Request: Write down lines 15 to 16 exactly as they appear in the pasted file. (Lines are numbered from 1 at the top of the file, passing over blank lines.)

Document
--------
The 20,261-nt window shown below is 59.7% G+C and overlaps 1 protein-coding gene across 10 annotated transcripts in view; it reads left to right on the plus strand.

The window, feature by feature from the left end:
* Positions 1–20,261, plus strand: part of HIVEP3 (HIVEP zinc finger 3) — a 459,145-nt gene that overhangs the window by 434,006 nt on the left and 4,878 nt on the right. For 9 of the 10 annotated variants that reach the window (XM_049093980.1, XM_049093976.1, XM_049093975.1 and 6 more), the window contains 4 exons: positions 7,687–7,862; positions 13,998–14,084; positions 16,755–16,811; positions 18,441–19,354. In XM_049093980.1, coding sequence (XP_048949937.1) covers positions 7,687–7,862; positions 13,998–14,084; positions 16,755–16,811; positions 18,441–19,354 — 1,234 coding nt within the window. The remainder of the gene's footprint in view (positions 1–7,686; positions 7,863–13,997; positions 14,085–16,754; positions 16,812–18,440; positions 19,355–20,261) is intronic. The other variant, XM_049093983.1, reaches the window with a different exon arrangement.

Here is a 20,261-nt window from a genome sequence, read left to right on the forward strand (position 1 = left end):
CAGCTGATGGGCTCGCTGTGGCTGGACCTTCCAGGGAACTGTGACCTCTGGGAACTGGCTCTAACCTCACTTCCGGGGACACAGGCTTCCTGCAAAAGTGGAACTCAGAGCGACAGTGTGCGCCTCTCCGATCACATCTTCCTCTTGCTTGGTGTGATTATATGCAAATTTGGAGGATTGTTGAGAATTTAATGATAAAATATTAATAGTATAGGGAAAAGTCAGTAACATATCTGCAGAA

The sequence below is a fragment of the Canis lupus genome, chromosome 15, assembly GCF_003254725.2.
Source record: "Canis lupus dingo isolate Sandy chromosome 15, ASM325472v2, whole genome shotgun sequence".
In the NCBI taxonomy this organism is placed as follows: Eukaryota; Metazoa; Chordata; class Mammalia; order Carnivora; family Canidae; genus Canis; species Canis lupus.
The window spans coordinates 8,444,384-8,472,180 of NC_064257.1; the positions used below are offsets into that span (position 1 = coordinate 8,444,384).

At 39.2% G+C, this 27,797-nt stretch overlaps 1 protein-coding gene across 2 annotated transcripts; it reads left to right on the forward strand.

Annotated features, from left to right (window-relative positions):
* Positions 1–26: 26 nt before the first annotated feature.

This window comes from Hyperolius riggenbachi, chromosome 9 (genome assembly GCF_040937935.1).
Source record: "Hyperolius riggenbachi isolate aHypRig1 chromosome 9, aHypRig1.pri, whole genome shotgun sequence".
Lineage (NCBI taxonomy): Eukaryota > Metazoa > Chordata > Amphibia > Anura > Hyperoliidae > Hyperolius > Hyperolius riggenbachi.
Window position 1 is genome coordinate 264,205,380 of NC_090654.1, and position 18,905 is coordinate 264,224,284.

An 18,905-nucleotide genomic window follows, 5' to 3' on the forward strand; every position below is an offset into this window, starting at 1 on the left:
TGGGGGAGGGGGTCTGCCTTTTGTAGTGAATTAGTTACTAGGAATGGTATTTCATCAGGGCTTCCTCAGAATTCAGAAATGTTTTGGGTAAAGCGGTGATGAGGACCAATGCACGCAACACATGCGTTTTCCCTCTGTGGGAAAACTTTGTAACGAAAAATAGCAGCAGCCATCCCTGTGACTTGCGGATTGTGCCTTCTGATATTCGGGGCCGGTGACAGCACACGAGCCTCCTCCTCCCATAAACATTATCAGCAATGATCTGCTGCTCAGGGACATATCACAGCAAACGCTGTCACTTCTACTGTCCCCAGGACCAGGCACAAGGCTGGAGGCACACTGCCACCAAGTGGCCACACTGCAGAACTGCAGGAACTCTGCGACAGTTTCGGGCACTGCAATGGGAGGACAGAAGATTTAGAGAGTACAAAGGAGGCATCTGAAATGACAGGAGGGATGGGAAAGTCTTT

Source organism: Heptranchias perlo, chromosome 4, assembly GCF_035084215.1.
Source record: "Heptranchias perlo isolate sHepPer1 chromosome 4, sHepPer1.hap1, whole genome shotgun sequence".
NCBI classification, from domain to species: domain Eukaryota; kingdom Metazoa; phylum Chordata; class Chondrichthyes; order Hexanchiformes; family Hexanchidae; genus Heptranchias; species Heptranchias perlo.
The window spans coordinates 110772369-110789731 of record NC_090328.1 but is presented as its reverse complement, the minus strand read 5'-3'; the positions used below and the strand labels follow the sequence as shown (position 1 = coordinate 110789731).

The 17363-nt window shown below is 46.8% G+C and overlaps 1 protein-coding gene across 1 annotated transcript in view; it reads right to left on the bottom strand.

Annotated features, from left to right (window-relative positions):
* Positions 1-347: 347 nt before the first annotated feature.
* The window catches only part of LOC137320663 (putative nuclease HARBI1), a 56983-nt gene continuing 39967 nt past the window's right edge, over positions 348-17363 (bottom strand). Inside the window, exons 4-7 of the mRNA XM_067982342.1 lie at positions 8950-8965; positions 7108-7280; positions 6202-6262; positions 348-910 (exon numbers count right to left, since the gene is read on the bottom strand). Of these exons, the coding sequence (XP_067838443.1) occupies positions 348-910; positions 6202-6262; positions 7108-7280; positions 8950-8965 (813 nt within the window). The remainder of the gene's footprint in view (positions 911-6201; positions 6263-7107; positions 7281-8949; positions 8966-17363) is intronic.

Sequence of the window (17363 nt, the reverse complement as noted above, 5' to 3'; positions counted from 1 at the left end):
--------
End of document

Lineage (NCBI taxonomy): Eukaryota > Metazoa > Chordata > Amphibia > Anura > Hyperoliidae > Hyperolius > Hyperolius riggenbachi.
Window position 1 is genome coordinate 264,205,380 of NC_090654.1, and position 18,905 is coordinate 264,224,284.